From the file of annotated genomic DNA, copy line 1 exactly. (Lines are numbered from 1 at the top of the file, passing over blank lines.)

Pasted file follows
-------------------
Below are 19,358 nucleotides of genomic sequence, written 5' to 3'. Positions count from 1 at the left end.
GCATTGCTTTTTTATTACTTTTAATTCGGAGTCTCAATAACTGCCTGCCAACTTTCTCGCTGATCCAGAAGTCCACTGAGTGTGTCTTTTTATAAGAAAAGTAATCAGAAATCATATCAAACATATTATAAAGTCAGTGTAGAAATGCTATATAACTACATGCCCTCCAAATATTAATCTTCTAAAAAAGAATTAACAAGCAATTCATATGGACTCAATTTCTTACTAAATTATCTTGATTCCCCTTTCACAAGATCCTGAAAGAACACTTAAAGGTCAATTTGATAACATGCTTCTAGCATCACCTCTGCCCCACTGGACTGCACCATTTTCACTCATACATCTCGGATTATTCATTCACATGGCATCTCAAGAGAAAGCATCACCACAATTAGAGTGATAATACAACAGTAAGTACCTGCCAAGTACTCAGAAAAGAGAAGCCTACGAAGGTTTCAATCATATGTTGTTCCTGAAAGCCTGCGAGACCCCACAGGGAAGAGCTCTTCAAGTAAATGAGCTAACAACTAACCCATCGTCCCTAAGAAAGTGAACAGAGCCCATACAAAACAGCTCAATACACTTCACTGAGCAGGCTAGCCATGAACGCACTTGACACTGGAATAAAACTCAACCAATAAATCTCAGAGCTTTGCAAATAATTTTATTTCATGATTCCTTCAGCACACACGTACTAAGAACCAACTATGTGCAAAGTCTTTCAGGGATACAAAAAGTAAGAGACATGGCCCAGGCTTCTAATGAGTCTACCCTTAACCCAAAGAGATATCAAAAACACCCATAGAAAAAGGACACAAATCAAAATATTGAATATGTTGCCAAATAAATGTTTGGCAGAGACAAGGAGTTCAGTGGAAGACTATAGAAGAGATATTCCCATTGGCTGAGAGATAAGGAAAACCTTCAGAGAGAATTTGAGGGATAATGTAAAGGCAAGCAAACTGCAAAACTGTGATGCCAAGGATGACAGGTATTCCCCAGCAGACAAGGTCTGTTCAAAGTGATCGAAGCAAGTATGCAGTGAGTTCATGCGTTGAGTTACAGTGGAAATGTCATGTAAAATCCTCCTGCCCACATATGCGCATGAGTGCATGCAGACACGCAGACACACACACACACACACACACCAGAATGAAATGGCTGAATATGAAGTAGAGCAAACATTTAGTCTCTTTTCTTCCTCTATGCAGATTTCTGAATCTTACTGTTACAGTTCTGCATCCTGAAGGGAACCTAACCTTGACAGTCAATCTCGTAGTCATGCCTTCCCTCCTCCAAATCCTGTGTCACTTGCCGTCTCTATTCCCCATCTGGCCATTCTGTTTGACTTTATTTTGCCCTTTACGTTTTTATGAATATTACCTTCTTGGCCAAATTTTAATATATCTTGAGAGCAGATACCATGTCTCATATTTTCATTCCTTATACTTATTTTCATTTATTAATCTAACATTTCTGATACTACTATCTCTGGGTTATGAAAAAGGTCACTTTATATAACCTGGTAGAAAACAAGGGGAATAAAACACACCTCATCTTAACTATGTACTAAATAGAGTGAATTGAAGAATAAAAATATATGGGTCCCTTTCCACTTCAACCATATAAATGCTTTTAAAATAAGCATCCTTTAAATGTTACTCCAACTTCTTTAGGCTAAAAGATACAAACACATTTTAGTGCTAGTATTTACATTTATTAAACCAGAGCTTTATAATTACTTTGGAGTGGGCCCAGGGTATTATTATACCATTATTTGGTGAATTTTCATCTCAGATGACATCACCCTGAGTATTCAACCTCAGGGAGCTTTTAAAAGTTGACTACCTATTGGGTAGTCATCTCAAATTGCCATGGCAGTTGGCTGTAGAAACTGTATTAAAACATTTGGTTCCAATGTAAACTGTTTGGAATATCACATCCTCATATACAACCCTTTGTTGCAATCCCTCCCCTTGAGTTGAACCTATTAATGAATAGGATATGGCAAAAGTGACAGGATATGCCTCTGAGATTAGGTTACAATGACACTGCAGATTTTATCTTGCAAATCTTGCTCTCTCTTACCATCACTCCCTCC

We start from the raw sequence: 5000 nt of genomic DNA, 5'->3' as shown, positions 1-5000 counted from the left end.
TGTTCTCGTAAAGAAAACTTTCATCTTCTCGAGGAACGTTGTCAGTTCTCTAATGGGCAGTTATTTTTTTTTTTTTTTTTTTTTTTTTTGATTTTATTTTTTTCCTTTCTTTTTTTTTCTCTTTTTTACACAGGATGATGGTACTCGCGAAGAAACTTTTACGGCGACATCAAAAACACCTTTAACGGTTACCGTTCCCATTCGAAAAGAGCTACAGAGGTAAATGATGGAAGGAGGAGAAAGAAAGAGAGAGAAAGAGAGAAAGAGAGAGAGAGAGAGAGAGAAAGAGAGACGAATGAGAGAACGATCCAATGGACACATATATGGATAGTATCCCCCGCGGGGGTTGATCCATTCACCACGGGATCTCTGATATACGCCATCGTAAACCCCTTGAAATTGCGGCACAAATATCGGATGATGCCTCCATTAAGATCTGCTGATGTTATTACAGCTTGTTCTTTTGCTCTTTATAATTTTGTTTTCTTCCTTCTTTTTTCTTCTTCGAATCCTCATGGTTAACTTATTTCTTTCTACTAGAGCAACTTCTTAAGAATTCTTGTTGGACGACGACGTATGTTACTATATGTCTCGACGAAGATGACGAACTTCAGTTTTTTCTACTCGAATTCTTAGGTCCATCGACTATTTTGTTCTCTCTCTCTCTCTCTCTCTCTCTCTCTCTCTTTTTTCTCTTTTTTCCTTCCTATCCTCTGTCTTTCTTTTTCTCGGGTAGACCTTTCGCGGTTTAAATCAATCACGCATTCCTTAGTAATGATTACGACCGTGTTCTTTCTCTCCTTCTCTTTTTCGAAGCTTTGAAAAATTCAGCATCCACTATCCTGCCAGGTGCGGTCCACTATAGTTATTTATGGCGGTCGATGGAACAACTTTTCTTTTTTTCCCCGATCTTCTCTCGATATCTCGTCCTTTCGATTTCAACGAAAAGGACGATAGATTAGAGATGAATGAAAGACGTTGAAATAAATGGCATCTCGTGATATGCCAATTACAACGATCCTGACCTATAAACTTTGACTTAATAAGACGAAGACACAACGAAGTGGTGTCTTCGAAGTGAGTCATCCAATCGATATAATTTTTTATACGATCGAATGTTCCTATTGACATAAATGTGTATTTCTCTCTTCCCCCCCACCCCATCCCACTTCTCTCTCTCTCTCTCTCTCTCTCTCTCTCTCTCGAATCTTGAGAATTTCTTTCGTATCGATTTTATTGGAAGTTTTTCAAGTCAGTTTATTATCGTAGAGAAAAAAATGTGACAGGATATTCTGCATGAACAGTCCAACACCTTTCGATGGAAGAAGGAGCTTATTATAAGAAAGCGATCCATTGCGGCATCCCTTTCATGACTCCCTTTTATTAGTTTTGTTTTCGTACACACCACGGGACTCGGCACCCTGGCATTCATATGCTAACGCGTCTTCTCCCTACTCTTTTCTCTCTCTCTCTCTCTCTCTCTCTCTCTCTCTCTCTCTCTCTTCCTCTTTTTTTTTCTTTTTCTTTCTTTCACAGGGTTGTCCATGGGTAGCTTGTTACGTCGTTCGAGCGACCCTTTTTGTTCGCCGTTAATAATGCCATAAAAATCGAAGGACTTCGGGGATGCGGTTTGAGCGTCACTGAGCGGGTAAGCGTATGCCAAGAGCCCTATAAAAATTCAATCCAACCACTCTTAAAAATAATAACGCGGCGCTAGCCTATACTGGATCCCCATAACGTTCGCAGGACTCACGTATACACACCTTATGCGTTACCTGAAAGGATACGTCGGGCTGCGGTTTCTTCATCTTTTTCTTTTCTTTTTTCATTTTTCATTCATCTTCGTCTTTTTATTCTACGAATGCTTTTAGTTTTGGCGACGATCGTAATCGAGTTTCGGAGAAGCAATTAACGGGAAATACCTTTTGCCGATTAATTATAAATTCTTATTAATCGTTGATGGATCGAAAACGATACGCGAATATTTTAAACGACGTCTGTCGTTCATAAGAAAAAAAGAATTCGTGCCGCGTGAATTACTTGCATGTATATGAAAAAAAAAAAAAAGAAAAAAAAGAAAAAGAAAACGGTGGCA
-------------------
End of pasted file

Below are 19,358 nucleotides of genomic sequence, written 5' to 3'. Positions count from 1 at the left end.